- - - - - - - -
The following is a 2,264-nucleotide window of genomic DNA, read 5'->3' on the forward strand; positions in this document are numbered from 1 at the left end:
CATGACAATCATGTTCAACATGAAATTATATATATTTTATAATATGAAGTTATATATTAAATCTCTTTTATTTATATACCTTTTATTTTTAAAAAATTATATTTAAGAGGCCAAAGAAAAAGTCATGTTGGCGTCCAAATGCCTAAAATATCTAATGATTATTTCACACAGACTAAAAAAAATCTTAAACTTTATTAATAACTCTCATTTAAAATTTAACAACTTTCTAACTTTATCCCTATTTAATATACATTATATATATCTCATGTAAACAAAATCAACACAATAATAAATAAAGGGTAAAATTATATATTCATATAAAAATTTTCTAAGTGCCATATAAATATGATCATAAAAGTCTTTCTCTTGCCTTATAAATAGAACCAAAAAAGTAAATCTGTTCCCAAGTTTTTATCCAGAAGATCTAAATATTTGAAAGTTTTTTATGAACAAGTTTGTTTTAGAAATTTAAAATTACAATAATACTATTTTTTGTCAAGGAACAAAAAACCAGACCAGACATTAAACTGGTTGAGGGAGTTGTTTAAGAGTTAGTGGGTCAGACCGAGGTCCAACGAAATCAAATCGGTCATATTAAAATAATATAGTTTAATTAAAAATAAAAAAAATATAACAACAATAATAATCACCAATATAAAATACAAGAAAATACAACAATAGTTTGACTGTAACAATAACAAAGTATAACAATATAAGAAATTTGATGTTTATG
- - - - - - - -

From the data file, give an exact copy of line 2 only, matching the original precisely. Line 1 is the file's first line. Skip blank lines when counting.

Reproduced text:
CATGACAATCATGTTCAACATGAAATTATATATATTTTATAATATGAAGTTATATATTAAATCTCTTTTATTTATATACCTTTTATTTTTAAAAAATTATATTTAAGAGGCCAAAGAAAAAGTCATGTTGGCGTCCAAATGCCTAAAATATCTAATGATTATTTCACACAGACTAAAAAAAATCTTAAACTTTATTAATAACTCTCATTTAAAATTTAACAACTTTCTAACTTTATCCCTATTTAATATACATTATATATATCTCATGTAAACAAAATCAACACAATAATAAATAAAGGGTAAAATTATATATTCATATAAAAATTTTCTAAGTGCCATATAAATATGATCATAAAAGTCTTTCTCTTGCCTTATAAATAGAACCAAAAAAGTAAATCTGTTCCCAAGTTTTTATCCAGAAGATCTAAATATTTGAAAGTTTTTTATGAACAAGTTTGTTTTAGAAATTTAAAATTACAATAATACTATTTTTTGTCAAGGAACAAAAAACCAGACCAGACATTAAACTGGTTGAGGGAGTTGTTTAAGAGTTAGTGGGTCAGACCGAGGTCCAACGAAATCAAATCGGTCATATTAAAATAATATAGTTTAATTAAAAATAAAAAAAATATAACAACAATAATAATCACCAATATAAAATACAAGAAAATACAACAATAGTTTGACTGTAACAATAACAAAGTATAACAATATAAGAAATTTGATGTTTATG